- High Compensation without Revenues—Now That's a Problem
- Money Is Not Everything—But It's Pretty Darn Important
- Whatever Goes Up...
- Return without Risk: Not Bad if You Can Get It
- Want Growth? Just Acquire It
- CEOs May Serve Themselves First
- Management by the Numbers: Executive Compensation and Shareholder Return
- Highest Paid = Highest Performance? A Look at Business Week's Top 20
- CEO Influence: Examples of Style
- Lessons Learned?
- Do Senior Agents Represent Themselves More than Other Stakeholders?
- Incentive Orientation: Things Need to Change
Highest Paid = Highest Performance? A Look at Business Week's Top 20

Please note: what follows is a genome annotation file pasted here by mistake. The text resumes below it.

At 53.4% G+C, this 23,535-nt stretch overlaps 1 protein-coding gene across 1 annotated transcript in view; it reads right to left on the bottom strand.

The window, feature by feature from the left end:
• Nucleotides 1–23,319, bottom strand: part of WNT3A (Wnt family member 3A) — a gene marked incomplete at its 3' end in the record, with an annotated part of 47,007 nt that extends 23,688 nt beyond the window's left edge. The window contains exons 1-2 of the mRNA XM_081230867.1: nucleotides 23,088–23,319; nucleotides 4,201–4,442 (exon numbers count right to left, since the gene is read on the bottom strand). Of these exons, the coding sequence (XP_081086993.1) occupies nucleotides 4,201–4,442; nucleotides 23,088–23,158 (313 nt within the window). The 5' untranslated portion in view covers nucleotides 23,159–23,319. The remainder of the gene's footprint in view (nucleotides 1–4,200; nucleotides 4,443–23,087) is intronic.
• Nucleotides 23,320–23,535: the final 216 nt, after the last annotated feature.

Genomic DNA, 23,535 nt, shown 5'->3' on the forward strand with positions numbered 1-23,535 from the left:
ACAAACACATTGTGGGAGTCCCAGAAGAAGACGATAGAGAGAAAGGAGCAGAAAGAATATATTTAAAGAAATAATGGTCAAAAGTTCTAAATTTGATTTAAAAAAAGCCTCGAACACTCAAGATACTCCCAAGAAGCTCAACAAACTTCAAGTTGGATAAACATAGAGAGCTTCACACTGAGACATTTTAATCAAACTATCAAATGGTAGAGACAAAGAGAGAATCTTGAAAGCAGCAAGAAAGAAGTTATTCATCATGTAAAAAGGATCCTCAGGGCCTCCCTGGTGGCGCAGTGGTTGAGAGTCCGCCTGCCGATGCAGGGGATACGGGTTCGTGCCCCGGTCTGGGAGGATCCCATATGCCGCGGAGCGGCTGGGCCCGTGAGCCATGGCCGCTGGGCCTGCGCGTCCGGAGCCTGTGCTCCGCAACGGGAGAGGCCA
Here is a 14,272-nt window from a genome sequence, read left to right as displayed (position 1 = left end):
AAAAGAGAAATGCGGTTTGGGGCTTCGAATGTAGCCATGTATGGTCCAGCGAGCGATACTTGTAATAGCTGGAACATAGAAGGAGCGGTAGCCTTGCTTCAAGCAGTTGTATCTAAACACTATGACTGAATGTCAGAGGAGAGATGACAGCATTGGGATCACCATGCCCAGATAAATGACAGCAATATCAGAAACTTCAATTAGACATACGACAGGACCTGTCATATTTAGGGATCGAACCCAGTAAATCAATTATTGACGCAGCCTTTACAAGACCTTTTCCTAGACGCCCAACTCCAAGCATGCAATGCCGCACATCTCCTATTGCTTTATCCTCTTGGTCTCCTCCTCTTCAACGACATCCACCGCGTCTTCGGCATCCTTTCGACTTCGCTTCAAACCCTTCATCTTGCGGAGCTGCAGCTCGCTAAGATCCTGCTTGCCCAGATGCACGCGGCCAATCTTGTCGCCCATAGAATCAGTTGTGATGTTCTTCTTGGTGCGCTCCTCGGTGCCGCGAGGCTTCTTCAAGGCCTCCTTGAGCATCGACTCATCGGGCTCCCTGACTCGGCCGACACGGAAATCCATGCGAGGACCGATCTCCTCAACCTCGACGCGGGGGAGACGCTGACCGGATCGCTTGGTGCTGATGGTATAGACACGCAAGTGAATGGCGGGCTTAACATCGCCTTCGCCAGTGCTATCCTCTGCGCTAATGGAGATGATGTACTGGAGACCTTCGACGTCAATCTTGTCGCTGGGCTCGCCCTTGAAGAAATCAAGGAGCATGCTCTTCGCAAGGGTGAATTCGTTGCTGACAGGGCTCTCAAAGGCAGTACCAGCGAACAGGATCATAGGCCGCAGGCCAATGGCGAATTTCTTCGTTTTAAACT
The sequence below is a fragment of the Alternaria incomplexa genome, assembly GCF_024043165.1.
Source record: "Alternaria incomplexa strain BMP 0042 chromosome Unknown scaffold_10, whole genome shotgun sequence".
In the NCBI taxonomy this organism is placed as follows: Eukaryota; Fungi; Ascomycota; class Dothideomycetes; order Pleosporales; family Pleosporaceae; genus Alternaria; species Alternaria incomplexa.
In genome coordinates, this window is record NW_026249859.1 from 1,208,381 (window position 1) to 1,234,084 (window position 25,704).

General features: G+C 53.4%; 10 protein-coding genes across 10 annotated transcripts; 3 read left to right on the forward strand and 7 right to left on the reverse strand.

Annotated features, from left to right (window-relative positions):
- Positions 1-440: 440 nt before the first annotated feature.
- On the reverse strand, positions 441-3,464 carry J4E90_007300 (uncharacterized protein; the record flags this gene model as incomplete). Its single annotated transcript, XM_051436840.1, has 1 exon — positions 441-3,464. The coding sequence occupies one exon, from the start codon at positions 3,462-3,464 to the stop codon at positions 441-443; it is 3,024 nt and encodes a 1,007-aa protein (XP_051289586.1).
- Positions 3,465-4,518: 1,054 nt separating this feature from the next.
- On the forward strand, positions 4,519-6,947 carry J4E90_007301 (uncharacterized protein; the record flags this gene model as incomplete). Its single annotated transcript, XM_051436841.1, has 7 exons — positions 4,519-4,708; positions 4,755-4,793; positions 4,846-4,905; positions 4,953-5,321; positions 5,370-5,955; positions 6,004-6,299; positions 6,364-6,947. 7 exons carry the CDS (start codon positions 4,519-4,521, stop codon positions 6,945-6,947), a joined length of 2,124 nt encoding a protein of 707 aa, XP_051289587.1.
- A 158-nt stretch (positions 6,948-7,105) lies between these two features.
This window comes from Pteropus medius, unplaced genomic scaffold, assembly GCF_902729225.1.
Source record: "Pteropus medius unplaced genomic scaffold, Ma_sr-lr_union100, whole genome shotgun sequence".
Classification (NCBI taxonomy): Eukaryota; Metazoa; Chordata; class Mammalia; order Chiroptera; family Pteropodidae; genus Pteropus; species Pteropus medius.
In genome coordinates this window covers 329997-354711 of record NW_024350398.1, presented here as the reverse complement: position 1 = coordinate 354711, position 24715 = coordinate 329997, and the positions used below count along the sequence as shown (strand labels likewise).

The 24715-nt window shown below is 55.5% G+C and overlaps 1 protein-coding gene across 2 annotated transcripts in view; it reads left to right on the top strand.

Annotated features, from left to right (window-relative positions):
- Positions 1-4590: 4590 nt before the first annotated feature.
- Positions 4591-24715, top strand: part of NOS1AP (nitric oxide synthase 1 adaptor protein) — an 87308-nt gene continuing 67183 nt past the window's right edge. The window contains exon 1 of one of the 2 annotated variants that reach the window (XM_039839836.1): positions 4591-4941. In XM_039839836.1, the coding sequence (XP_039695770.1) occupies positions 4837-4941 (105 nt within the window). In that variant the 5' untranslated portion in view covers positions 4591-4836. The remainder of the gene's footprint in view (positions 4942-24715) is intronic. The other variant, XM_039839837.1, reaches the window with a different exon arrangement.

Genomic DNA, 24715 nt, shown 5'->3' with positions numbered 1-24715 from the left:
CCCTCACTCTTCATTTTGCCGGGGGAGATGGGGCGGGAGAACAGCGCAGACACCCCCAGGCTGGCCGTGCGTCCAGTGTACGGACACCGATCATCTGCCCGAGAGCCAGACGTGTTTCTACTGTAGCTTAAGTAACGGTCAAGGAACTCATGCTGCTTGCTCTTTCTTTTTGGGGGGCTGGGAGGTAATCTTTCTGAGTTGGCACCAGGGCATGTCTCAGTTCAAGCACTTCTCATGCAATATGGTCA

Business Week's most highly compensated executives include some of the most closely monitored individuals at some of the most celebrated organizations. It is almost a mathematical certainty that in order to make Business Week's Top 20 Compensation list, the stock had to rise precipitously over the prior period. In some situations, the high compensation represented one terrific year for the company, whereas in other situations the high compensation represented an executive selling a lifetime's accumulation of stock options. Either way it is interesting to assess how the stock performed in the periods after the executive harvested his options.23 The data generally show that the more highly compensated CEOs had more revenue growth with their companies and considerably higher M&A activity (up to 4 times greater) compared to similar companies in the same industry! Moreover, the stock of highly compensated CEOs generally performed worse than the S&P 500 (benchmark index) in the periods after the CEO harvested his stock options. Furthermore, the evidence suggests that on average, if a highly paid executive is in office for more than 10 years (i.e., well-entrenched executive), the executives are more likely to under-perform the industry benchmark after cashing out of stock options. The exceptions to this rule were Jack Welch at General Electric and company founders (e.g., Andy Grove at Intel, Bill Gates at Microsoft, Larry Ellison at Oracle, and Michael Dell at Dell Computers) that continued to outperform the market.24 Consequently, in the years before the executives cashed out of their stock options, their companies had more M&A activity (on average); in the years after they cashed out, their company stocks (on average) performed poorly. Clearly, future models of growth would benefit by examining potential long-term growth and compensation developments.